Own stocks? Chamber lobbies against shareholder democracy

Own stocks? Chamber lobbies against shareholder democracy
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This summer, during an event hosted by the U.S. Chamber of Commerce, Securities and Exchange Commission Chairman Jay Clayton indicated that he was weighing the idea of restricting the ability of shareholders to file proposals under the Securities Exchange Act. Around the same time, the Chamber released a paper criticizing shareholder proposals and suggesting ways to limit them.

By now, it is abundantly clear that the Trump administration and the Republican Congress are advancing the Chamber’s agenda, especially when corporate power and profits are at stake. So when the Chamber criticizes shareholder proposals and invites the SEC chairman to discuss the issue, we should worry that it wants him to undermine the fundamental tenets of shareholder democracy.

The Chamber claims that shareholder proposals, the primary vehicle for shareholders to raise their voices, are burdensome for both corporations and investors themselves. It argues that shareholder proposals are used to advance “political” and “idiosyncratic” agendas, like those seeking disclosure of corporate political spending or corporate policies on climate change, and that they are costly for companies.

Do these arguments withstand scrutiny? Simply put, no. The United States is experiencing a surge of consumer activism. For many, shopping has become a political act. Companies like PepsiCo, Disney, Nordstrom and Under Armour have found themselves under siege from customers upset by these companies’ perceived political activities or ideological leanings.

In an age of consumer activism, companies must be particularly careful about how their ideologically diverse customers will react to political spending. As such, not only does political spending transparency help investors understand the risks of a consumer backlash, it also forces management to address these risks, thereby minimizing the threat a backlash poses to companies’ bottom lines and in turn to their investors’ portfolios.

Similarly, climate change poses a significant risk to the profitability of numerous companies. Insurance, energy, food and beverage, and travel and tourism companies are just a few of the corporations whose business models may well be upended by climate change in the next few decades. Indeed, Vanguard just affirmed the importance of corporate disclosure on climate risk, which has been the subject of numerous resolutions. Dismissing shareholder resolutions on climate change as “political” reveals the Chamber to be taking an incredibly short-sighted, head-in-the-tar-sands approach to business in the 21st century.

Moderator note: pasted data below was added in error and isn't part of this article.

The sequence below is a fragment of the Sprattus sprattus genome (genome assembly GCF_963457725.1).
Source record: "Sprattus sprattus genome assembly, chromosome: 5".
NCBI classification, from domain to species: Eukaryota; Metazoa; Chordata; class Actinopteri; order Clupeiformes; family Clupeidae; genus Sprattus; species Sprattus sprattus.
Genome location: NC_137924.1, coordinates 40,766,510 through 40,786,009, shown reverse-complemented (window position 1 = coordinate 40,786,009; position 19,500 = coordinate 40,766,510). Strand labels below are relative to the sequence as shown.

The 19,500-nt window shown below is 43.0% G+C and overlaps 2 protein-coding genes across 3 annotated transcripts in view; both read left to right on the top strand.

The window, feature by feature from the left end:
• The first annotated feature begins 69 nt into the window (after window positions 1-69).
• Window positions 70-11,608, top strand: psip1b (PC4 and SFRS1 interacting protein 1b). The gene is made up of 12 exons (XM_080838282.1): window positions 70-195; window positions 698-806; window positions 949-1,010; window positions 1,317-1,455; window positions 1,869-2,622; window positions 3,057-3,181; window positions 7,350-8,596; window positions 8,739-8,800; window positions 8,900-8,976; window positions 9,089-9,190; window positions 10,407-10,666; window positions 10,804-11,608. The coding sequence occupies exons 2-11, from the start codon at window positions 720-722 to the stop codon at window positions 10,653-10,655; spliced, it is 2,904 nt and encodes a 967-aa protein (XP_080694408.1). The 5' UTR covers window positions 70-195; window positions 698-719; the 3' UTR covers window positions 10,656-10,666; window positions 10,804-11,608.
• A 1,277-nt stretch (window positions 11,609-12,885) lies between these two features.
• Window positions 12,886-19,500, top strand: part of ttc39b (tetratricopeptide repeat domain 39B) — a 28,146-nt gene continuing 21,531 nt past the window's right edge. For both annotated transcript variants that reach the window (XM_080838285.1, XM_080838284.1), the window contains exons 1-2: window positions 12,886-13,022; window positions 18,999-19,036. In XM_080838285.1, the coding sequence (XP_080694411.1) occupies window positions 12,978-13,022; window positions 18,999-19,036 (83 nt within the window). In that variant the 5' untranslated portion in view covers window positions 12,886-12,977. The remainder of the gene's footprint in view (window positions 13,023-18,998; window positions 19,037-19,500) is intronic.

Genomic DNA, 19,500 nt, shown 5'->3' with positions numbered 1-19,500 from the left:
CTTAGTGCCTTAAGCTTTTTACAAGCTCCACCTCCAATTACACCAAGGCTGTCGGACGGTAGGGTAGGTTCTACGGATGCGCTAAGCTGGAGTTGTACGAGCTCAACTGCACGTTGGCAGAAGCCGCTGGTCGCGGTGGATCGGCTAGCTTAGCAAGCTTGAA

What’s more, a large body of research demonstrates that companies that perform well on various environmental, social and governance metrics financially outperform companies that score poorly on these same indicators. Companies themselves seem to recognize this, judging by the fact that the vast majority of Fortune 500 companies tout their sustainability commitments on their websites and in their annual reports and more than half of the S&P 100 have moved to disclose some or all of their political spending. Research also shows that the costs associated with shareholder proposals are quite low and that public companies average only one proposal every four years. And while the Chamber would have us believe that there is some sort of epidemic of shareholder proposals, there is in fact no upward trend of proposals being filed.

So what is true about shareholder proposals? Critically, they have repeatedly been used to improve governance and performance at public companies. For example, shareholder proposals were behind the move towards requiring that independent directors constitute at least a majority of corporate boards. They have also been used to promote board diversity and give shareholders a say on executive pay. Shareholder proposals have not only provided shareholders with a voice, but also improved corporate performance.

So why would the Chamber ignore this rich history and lobby to restrict shareholder proposals? The big business-focused trade association is likely looking out for its own interests and those of corporate executives who don’t want to cede any power to investors. Because some proposals advocate for corporate political spending transparency, the success of these proposals would have the side effect of revealing one of the Chamber’s most guarded secrets: who funds it. And because the Chamber has become a hyper-partisan election-spending behemoth under President Thomas Donohue, greater transparency might also discourage some public companies from funding a group that constitutes an obvious reputational risk.

In any event, the Chamber’s steadfast opposition to shareholder democracy once again proves that its primary concern isn’t defending a strong economy or investors, or even sound management practices at public companies, but is instead defending its own power and those of corporate executives. SEC Chairman Clayton should resist the Chamber’s call for changes to the shareholder proposal process, and should do what he has stated publicly as one of his main goals: protect retail investors and their rights.

Daniel Dudis is director of the Chamber Watch Project at Public Citizen.